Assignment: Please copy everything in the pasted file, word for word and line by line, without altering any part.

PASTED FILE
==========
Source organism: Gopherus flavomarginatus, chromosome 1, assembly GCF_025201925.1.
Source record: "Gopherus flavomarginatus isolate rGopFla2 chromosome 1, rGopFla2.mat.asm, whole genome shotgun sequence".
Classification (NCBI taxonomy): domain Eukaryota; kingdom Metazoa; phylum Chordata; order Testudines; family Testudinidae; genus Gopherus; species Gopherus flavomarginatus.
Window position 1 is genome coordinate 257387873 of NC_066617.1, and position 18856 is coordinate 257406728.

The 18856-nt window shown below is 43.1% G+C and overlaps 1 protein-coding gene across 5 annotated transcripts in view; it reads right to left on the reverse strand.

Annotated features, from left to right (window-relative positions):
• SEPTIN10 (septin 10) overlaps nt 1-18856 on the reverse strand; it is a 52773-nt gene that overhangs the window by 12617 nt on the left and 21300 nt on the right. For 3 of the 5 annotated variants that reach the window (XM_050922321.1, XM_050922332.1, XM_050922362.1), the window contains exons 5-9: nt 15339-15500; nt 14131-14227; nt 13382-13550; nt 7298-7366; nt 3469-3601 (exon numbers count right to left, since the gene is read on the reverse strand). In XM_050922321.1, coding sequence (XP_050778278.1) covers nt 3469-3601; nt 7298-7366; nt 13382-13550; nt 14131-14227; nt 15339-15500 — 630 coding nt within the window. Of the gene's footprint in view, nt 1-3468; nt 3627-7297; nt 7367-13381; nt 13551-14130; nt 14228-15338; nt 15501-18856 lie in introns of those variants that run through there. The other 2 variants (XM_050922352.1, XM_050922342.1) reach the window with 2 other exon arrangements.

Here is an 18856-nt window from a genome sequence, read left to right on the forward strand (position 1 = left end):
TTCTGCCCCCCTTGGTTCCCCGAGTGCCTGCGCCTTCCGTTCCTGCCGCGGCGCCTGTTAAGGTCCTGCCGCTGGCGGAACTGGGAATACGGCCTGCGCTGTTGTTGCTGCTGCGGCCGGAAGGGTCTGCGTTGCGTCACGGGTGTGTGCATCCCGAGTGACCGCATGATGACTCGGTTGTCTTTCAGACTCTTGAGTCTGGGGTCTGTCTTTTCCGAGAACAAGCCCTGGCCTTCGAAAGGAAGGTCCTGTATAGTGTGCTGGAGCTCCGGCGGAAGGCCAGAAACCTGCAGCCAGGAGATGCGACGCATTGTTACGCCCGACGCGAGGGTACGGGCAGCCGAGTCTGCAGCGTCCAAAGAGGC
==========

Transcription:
Source organism: Gopherus flavomarginatus, chromosome 1, assembly GCF_025201925.1.
Source record: "Gopherus flavomarginatus isolate rGopFla2 chromosome 1, rGopFla2.mat.asm, whole genome shotgun sequence".
Classification (NCBI taxonomy): domain Eukaryota; kingdom Metazoa; phylum Chordata; order Testudines; family Testudinidae; genus Gopherus; species Gopherus flavomarginatus.
Window position 1 is genome coordinate 257387873 of NC_066617.1, and position 18856 is coordinate 257406728.

The 18856-nt window shown below is 43.1% G+C and overlaps 1 protein-coding gene across 5 annotated transcripts in view; it reads right to left on the reverse strand.

Annotated features, from left to right (window-relative positions):
• SEPTIN10 (septin 10) overlaps nt 1-18856 on the reverse strand; it is a 52773-nt gene that overhangs the window by 12617 nt on the left and 21300 nt on the right. For 3 of the 5 annotated variants that reach the window (XM_050922321.1, XM_050922332.1, XM_050922362.1), the window contains exons 5-9: nt 15339-15500; nt 14131-14227; nt 13382-13550; nt 7298-7366; nt 3469-3601 (exon numbers count right to left, since the gene is read on the reverse strand). In XM_050922321.1, coding sequence (XP_050778278.1) covers nt 3469-3601; nt 7298-7366; nt 13382-13550; nt 14131-14227; nt 15339-15500 — 630 coding nt within the window. Of the gene's footprint in view, nt 1-3468; nt 3627-7297; nt 7367-13381; nt 13551-14130; nt 14228-15338; nt 15501-18856 lie in introns of those variants that run through there. The other 2 variants (XM_050922352.1, XM_050922342.1) reach the window with 2 other exon arrangements.

Here is an 18856-nt window from a genome sequence, read left to right on the forward strand (position 1 = left end):
TTCTGCCCCCCTTGGTTCCCCGAGTGCCTGCGCCTTCCGTTCCTGCCGCGGCGCCTGTTAAGGTCCTGCCGCTGGCGGAACTGGGAATACGGCCTGCGCTGTTGTTGCTGCTGCGGCCGGAAGGGTCTGCGTTGCGTCACGGGTGTGTGCATCCCGAGTGACCGCATGATGACTCGGTTGTCTTTCAGACTCTTGAGTCTGGGGTCTGTCTTTTCCGAGAACAAGCCCTGGCCTTCGAAAGGAAGGTCCTGTATAGTGTGCTGGAGCTCCGGCGGAAGGCCAGAAACCTGCAGCCAGGAGATGCGACGCATTGTTACGCCCGACGCGAGGGTACGGGCAGCCGAGTCTGCAGCGTCCAAAGAGGC